our trailer – prep and plan

Our trailer was an awesome find – already stripped down camper trailer from the 70’s when things were built right. Right, Dad? Also, the guy we bought the trailer off of also had already framed the floor, put in insulation and vapour barrier. Yay!

Not yay? We didn’t get a fully clear answer on what kind of insulation was inside, which is a pretty big deal, so we decided to check under that pretty plywood and see what there was to see. It was soggy insulation and rusted sheet metal.


Erk. So, we ripped it all off. It took us about 3 hours and two bags of candy to complete. Check it out, from start to finish:

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Now, what the heck are we doing to our trailer? Almost everything. Since our walls are going to be about 7″ thick when you consider our exterior 3″ of rigid insulation, we decided to extend our trailer a little to have our walls fully on the outside. This gives us 8 feet of interior living space width-wise. Also, our wheel wells were pretty flimsy and offended me when they made a really loud breaking sound when I leaned on them, so they had to go. They will make their debut performance as planters in the spring.

To get this all done, we met up with Jim, along with his brother Ross. Jim is an amazing welder (who also has about 5 other journeyman tickets because he has a short attention span). They came up with an amazing plan for our trailer. We are going to extend all the inner supportive beams of the trailer out to the edges, then tack 4″ angle iron around the entire outside. Structurally, this will make our trailer much stronger and able to support the weight of our house (which will be probably over 10,000lbs). They will also replace our offensive weight-shaming wheel wells with the scraps from the material we will be using to reinforce and extend everything else.


This means that we can lay a 2×4 frame on the 4″ angle iron and have our walls completely exterior to our home. That saves us a foot of interior space. What it does mean is that our home will be over the 8’6″ maximum for pulling on the roads without a permit, so we have decided to pursue a life of crime! Problem solved! Well actually problem solved because permits are really easy and cheap to obtain both in Alberta and in British Columbia. In Alberta you don’t need a pilot car and other razzle dazzle until you’re at 10’6″, and we’ll be sitting pretty at 9’2″. That just means we need to buy a permit for $25 per trip. A single tear. In BC the regulations are also not a big deal – $15/trip or $30/month for unlimited trips.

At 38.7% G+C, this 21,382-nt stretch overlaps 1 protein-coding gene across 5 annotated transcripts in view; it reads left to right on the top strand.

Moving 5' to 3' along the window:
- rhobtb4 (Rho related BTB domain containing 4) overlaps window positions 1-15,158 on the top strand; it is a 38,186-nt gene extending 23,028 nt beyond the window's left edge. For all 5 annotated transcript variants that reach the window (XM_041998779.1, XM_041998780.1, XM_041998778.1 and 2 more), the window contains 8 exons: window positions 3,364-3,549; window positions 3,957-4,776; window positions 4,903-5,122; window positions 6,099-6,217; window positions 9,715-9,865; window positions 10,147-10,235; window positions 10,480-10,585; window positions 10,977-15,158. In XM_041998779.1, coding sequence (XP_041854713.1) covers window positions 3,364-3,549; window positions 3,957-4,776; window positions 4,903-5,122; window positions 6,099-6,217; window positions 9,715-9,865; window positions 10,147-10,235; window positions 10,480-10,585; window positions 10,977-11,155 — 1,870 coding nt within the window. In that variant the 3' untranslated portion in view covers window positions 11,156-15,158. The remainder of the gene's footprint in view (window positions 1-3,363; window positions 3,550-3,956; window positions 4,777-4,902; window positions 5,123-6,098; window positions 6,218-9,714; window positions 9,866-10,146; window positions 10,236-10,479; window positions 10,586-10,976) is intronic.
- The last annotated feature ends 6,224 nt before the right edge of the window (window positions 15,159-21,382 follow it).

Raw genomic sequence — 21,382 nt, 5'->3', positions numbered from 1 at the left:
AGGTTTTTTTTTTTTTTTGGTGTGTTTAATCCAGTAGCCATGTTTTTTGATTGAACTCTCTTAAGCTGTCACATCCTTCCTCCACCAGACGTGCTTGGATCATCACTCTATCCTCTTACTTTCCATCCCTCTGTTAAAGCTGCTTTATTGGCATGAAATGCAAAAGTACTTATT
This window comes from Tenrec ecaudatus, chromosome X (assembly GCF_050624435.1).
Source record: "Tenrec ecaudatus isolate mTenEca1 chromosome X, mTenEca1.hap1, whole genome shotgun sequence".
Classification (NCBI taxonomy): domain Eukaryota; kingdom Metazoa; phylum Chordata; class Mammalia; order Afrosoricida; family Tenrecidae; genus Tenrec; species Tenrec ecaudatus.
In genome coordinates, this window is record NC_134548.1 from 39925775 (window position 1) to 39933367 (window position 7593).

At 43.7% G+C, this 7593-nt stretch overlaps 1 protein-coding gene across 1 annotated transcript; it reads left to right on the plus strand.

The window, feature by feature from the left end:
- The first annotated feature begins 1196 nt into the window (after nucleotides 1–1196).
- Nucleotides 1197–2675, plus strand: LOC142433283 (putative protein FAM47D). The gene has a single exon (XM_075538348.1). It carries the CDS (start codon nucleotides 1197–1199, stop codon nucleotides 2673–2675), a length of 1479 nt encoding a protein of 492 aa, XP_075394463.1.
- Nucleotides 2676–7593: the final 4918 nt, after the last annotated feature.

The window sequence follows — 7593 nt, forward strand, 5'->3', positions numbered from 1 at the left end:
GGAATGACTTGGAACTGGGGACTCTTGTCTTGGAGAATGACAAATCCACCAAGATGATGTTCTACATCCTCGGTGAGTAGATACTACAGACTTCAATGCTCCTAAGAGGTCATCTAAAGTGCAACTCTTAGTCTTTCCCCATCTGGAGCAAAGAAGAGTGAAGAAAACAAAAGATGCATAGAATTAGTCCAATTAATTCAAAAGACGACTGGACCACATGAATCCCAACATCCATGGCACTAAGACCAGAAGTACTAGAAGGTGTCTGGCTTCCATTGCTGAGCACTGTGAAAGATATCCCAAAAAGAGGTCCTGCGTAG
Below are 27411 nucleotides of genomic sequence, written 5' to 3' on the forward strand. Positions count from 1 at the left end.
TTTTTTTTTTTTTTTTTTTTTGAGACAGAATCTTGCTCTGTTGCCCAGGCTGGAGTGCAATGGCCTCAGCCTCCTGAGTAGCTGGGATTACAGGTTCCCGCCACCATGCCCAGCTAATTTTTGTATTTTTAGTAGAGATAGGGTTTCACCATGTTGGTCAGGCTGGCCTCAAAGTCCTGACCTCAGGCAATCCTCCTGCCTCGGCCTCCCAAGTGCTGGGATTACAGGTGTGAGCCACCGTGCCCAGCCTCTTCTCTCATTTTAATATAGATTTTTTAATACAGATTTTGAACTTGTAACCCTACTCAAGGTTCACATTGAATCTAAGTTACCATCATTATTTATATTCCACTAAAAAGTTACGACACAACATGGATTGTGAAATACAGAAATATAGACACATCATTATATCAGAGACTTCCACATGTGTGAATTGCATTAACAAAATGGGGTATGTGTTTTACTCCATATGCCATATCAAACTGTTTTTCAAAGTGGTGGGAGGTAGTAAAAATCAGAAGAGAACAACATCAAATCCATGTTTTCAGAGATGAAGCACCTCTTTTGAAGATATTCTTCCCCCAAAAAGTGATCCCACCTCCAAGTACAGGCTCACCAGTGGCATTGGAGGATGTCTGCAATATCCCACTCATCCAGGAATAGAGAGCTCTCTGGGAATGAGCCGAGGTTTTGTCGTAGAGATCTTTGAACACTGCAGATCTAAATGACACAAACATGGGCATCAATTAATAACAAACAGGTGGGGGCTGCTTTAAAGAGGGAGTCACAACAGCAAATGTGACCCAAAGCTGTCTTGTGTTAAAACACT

Another note on the welding… We will be adding steel tabs to support the floor joists. This is because our walls are resting on the 4″ angle iron and the floor has nothing to support it around that frame. So by adding little tabs inwards, we support the floor with the frame and everyone goes home happy.

But first! The axles. Right now we have two of them handling abour 3,500lbs each. I know you just did the math – our house is over 10,000lbs. We need to replace our axles. It’s a common tiny house problem – trying to keep the weight low. Our solution is amazing – Timbren axle-less suspension. The system completely eliminates the need for a thru axle which gives us more freedom and less likelihood of catching on anything while we take this puppy off roading. OK, but even when we aren’t doing donuts in the mud, they increase our load capacity almost double. Each system can accommodate 7,000lbs of weight. We can install two to replace both our axles, which brings us up to 14,000lbs. So we have our cake and eat it too. They come with up to 1 tonne towing capacity, you could really go crazy with these if you wanted to.

We are also going to go with the 4″ drop model, which means that the trailer is lowered and we get another 4″ of headspace in our loft. Since Kenton is 6’4″ tall, it robs his chiropractor of thousands of dollars a year.show_video

In order, here’s what will need to be done for our trailer to be build-ready:

  1. Rip apart trailer. Check!
  2. Install Timbren 7K 4″ drop suspension system with brake flange.
  3. Add on extra sections of angle iron, little tabs, reinforcements and wheel wells.
  4. Build a new floor frame, insulate, the works.

Easy peasy?


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